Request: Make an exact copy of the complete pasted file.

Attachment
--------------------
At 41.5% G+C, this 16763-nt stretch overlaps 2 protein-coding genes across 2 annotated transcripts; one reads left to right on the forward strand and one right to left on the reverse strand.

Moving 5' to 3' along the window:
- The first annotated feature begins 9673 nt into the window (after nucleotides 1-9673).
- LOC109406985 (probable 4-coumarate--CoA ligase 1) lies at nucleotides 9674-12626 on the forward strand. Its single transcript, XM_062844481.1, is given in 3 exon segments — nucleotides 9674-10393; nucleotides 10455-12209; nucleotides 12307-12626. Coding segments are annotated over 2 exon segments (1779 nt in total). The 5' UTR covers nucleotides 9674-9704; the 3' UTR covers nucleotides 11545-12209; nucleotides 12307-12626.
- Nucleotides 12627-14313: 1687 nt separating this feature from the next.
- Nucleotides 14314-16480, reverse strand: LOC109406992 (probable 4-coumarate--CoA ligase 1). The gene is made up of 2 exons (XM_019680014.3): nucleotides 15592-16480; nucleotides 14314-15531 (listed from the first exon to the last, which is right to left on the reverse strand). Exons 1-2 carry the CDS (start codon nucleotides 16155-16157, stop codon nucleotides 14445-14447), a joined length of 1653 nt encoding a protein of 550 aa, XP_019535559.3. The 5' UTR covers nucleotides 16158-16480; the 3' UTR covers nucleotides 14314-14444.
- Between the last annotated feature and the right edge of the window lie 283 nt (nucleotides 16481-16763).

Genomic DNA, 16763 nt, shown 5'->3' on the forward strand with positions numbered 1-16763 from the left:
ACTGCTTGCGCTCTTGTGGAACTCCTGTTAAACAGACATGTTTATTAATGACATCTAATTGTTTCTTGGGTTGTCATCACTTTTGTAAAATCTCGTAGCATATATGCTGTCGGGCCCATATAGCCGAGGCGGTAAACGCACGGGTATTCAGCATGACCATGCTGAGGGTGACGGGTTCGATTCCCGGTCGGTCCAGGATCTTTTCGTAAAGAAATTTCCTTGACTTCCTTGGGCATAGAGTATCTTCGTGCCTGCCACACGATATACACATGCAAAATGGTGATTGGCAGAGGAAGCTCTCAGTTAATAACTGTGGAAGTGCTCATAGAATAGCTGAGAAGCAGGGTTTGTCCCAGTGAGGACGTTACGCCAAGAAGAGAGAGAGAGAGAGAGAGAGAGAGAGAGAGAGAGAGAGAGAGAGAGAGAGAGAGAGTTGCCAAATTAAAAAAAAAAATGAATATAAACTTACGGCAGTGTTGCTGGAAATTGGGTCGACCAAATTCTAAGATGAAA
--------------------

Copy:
At 41.5% G+C, this 16763-nt stretch overlaps 2 protein-coding genes across 2 annotated transcripts; one reads left to right on the forward strand and one right to left on the reverse strand.

Moving 5' to 3' along the window:
- The first annotated feature begins 9673 nt into the window (after nucleotides 1-9673).
- LOC109406985 (probable 4-coumarate--CoA ligase 1) lies at nucleotides 9674-12626 on the forward strand. Its single transcript, XM_062844481.1, is given in 3 exon segments — nucleotides 9674-10393; nucleotides 10455-12209; nucleotides 12307-12626. Coding segments are annotated over 2 exon segments (1779 nt in total). The 5' UTR covers nucleotides 9674-9704; the 3' UTR covers nucleotides 11545-12209; nucleotides 12307-12626.
- Nucleotides 12627-14313: 1687 nt separating this feature from the next.
- Nucleotides 14314-16480, reverse strand: LOC109406992 (probable 4-coumarate--CoA ligase 1). The gene is made up of 2 exons (XM_019680014.3): nucleotides 15592-16480; nucleotides 14314-15531 (listed from the first exon to the last, which is right to left on the reverse strand). Exons 1-2 carry the CDS (start codon nucleotides 16155-16157, stop codon nucleotides 14445-14447), a joined length of 1653 nt encoding a protein of 550 aa, XP_019535559.3. The 5' UTR covers nucleotides 16158-16480; the 3' UTR covers nucleotides 14314-14444.
- Between the last annotated feature and the right edge of the window lie 283 nt (nucleotides 16481-16763).

Genomic DNA, 16763 nt, shown 5'->3' on the forward strand with positions numbered 1-16763 from the left:
ACTGCTTGCGCTCTTGTGGAACTCCTGTTAAACAGACATGTTTATTAATGACATCTAATTGTTTCTTGGGTTGTCATCACTTTTGTAAAATCTCGTAGCATATATGCTGTCGGGCCCATATAGCCGAGGCGGTAAACGCACGGGTATTCAGCATGACCATGCTGAGGGTGACGGGTTCGATTCCCGGTCGGTCCAGGATCTTTTCGTAAAGAAATTTCCTTGACTTCCTTGGGCATAGAGTATCTTCGTGCCTGCCACACGATATACACATGCAAAATGGTGATTGGCAGAGGAAGCTCTCAGTTAATAACTGTGGAAGTGCTCATAGAATAGCTGAGAAGCAGGGTTTGTCCCAGTGAGGACGTTACGCCAAGAAGAGAGAGAGAGAGAGAGAGAGAGAGAGAGAGAGAGAGAGAGAGAGAGAGAGAGAGAGTTGCCAAATTAAAAAAAAAAATGAATATAAACTTACGGCAGTGTTGCTGGAAATTGGGTCGACCAAATTCTAAGATGAAA